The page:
Student anxiety numbers spike as new issues surface
Combined pressures cause students to enter anxiety spiral
By MAIYA SUZUKI
The number of students suffering from anxiety has dramatically increased in recent years, hurting their academic performance and overall well-being, experts say.
A Statistics Canada study released in September 2023 showed the percentage of Canadians aged 15 and older diagnosed with generalized anxiety disorder doubled from 2.6 per cent to 5.2 per cent between 2012 and 2022. For women, the number tripled from 3.8 per cent to a staggering 11.9 per cent.
Lack of sleep, loneliness and bad diets have long been the cause of stress for students. Today, ballooning inflation, crushing financial burdens and increased parental pressure are causing more anxiety, according to Andy Wilkins, a registered clinical counsellor located in Vancouver. He said previously, students would go to college to get a degree or diploma then figure out what they wanted to do next.
Changing times leads to more anxiety
Wilkins said now either the students are paying for themselves so they’re going into debt or parents are helping with tuition, which causes its own set of stressors.
“They have more influence over what the student’s studying,” he said, adding that students “don’t have that same autonomy, which can be stifling and anxiety provoking.”
Mikayla Gelz, a fifth-year geography student at UBC diagnosed with generalized anxiety disorder, said she struggles with academic comparison with her peers, which triggers her anxiety during the school year.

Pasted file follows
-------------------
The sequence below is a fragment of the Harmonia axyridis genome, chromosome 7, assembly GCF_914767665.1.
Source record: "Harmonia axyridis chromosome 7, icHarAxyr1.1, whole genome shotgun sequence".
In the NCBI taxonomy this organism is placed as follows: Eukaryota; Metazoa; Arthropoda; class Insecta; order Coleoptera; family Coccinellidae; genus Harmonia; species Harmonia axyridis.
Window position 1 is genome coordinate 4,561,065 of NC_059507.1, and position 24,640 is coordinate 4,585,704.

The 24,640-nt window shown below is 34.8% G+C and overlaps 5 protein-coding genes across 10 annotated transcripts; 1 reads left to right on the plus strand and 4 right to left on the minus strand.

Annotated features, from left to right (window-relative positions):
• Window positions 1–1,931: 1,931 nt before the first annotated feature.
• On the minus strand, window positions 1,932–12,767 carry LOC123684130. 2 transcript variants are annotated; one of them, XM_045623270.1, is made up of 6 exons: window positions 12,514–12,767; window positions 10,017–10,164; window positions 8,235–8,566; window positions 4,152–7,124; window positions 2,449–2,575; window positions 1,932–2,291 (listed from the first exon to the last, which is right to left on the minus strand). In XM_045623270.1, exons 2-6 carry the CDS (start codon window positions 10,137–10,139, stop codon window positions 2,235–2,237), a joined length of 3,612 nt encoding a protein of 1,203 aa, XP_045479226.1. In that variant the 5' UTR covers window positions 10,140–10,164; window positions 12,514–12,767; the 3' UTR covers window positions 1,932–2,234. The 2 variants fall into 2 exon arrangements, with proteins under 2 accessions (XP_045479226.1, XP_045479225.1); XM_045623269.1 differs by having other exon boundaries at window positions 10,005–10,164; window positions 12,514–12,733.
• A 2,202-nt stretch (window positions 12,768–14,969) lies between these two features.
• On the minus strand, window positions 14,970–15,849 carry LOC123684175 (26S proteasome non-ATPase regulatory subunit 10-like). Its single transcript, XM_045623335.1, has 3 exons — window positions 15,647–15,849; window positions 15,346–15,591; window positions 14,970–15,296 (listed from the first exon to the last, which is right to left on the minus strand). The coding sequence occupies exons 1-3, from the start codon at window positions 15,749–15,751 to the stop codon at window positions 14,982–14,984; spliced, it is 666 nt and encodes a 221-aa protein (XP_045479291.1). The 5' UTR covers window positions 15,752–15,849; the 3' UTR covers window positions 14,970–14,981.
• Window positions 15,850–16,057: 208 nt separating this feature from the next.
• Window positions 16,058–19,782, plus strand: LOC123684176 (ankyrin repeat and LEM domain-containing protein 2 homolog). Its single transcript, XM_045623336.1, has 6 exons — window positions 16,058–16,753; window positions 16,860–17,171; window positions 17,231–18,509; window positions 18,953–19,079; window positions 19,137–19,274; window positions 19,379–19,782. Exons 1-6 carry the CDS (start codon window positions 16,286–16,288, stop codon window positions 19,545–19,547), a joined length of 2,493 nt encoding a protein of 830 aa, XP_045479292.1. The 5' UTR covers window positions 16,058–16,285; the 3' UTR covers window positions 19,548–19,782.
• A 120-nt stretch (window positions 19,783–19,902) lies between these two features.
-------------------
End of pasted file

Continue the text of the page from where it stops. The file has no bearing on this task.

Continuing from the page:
“School definitely makes me feel more anxious than being off or just working in the summer. And that’s because there’s kind of this like competitive aspect to it,” Gelz said. “But it’s hard not to compare yourself to other people and feel like you’re not doing enough.”
In 2022, the Canadian Association of College & University Student Services reported anxiety as a top concern for college students in Canada, including a 29 per cent increase in anxiety between 2018 and 2022, a majority of which was during COVID.
Anxious students shut themselves off
“Loneliness is going to make you more predisposed to anxiety,” Wilkins noted.
Registered clinical counsellor Karen Hamill said students stop focusing on self-care when they’re stressed.
“We stop eating, we stop exercising, we stay up too late,” she said. “All of the things that help us manage anxiety kind of go out the window.”